ANTH 465 - Research Seminar in Anthropology (3 credits)

A study of the history and intellectual growth of anthropology is paired with individual work on student projects, which employ theory and methods discussed in class. Students present their work to the university community. Prerequisite: Senior standing; or instructor permission.

 ANTH 467 - Ethnography Field School (4 credits)

A field experience in cultural anthropology in which students are immersed in the culture, traditions, and lifeways of a group of people, learning methods of inquiry and anthropological perspectives through hands-on experiences. This course may be taken for a maximum of eight credits. Prerequisite: ANTH 230 or instructor permission.

 ANTH 469 - Archaeology Field School (4 credits)

A field-experience course in which students learn and perform proper fieldtechniques. Some laboratory work may be involved. This course is offered during the summer session and may be taken for a maximum of eight credits. Additional course fee applies. Prerequisites: ANTH 219 or instructor permission.

 ANTH 469 - ST: ADVANCED ARCH FIELD SCHL (4 credits)

A field-experience course in which students learn and perform proper fieldtechniques. Some laboratory work may be involved. This course is offered during the summer session and may be taken for a maximum of eight credits. Prerequisites: ANTH 219 or instructor permission.

 ANTH 469 - ST: ARCHAEOLOGY FIELD SCHOOL (4 credits)

A field-experience course in which students learn and perform proper fieldtechniques. Some laboratory work may be involved. This course is offered during the summer session and may be taken for a maximum of eight credits. Prerequisites: ANTH 219 or instructor permission.

 ANTH 469 - ST: TA MAYA ARCH FIELD SCHOOL (4 credits)

A field-experience course in which students learn and perform proper fieldtechniques. Some laboratory work may be involved. This course is offered during the summer session and may be taken for a maximum of eight credits. Prerequisites: ANTH 219 or instructor permission.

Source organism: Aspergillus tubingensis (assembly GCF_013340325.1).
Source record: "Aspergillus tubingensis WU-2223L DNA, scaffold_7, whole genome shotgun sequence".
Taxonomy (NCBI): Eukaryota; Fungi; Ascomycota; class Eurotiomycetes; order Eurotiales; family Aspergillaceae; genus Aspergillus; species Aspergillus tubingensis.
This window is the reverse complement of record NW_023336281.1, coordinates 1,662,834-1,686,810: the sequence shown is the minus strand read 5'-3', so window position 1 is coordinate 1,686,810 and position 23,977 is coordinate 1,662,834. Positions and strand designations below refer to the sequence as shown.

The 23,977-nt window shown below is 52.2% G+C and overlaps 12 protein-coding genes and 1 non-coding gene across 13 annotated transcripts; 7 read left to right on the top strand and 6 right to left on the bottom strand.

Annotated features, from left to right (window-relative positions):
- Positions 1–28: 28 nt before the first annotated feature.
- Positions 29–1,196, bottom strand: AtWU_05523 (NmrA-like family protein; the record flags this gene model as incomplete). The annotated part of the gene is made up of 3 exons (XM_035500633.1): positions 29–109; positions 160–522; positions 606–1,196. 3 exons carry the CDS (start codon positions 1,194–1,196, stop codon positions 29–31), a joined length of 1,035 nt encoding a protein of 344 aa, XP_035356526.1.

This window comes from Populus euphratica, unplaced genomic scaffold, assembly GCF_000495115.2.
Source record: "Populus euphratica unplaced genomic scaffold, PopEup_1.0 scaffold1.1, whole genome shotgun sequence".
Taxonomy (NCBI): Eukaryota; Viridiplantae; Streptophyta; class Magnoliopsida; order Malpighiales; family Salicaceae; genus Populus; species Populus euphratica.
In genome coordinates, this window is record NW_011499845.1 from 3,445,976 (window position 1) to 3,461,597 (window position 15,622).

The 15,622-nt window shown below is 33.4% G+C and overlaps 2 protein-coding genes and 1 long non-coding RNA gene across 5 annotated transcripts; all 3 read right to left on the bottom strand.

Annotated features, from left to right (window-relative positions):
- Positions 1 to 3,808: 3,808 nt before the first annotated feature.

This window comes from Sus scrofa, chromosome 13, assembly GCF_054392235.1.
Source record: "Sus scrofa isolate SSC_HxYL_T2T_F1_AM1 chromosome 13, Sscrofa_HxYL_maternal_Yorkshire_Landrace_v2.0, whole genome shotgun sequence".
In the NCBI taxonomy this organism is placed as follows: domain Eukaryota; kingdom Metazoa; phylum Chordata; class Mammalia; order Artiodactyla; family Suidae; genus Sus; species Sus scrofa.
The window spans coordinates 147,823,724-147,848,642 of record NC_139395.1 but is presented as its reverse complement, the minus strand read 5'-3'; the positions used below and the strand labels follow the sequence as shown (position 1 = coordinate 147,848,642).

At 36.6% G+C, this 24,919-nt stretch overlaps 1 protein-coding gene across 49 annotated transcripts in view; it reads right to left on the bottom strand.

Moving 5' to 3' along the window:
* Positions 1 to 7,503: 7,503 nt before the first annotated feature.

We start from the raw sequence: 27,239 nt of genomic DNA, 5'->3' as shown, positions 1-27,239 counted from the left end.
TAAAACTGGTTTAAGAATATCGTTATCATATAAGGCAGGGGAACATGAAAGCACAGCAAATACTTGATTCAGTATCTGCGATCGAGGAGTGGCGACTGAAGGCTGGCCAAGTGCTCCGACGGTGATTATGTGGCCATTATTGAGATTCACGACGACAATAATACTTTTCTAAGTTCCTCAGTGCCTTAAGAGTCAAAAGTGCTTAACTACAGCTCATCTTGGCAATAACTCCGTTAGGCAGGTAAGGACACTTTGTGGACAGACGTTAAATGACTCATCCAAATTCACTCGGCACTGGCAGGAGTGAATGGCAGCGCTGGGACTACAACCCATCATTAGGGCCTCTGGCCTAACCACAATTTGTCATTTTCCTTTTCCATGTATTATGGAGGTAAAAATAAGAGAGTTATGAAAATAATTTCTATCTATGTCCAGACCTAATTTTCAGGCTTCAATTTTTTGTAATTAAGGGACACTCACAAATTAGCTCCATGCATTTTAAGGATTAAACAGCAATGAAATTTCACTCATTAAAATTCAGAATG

ANTH 469 - ST: ARCHAEOLOGY FIELD SCHOOL II (4 credits)

A field-experience course in which students learn and perform proper fieldtechniques. Some laboratory work may be involved. This course is offered during the summer session and may be taken for a maximum of eight credits. Prerequisites: ANTH 219 or instructor permission.

 MATH 113 - Statistical Thinking (3 credits)

A course introducing the ideas of statistical analysis. Topics include data visualization and summarization, parameter estimation, and hypothesis testing. This course emphasizes practical aspects of data analysis and makes extensive use of spreadsheets and real data. Prerequisite: ACT math score of 21 or above; SAT math score of 540 or above; MATH 099; or Accuplacer Elementary Algebra test score of 106 or above; or co-requisite MATH 103 (SAI). GT-MA1

Faculty & Staff

Faculty

David M. Hyde
Lecturer in Anthropology, MGES Instructor
B.A., University of Texas at Austin; M.A., Washington State University; Ph.D., University of Texas at Austin.
Phone: (970) 943-2222
Office Location: Hurst Hall 031A
Lynn L. Sikkink
Professor of Anthropology
B.A., University of Colorado; , M.A., Ph.D., University of Minnesota.
Phone: (970) 943-2062
Office Location: Hurst Hall 31C
Mark Stiger
Professor of Anthropology
B.A., M.A., University of Colorado; Ph.D., University of New Mexico.
Phone: (970) 943-2073
Office Location: Hurst Hall 25B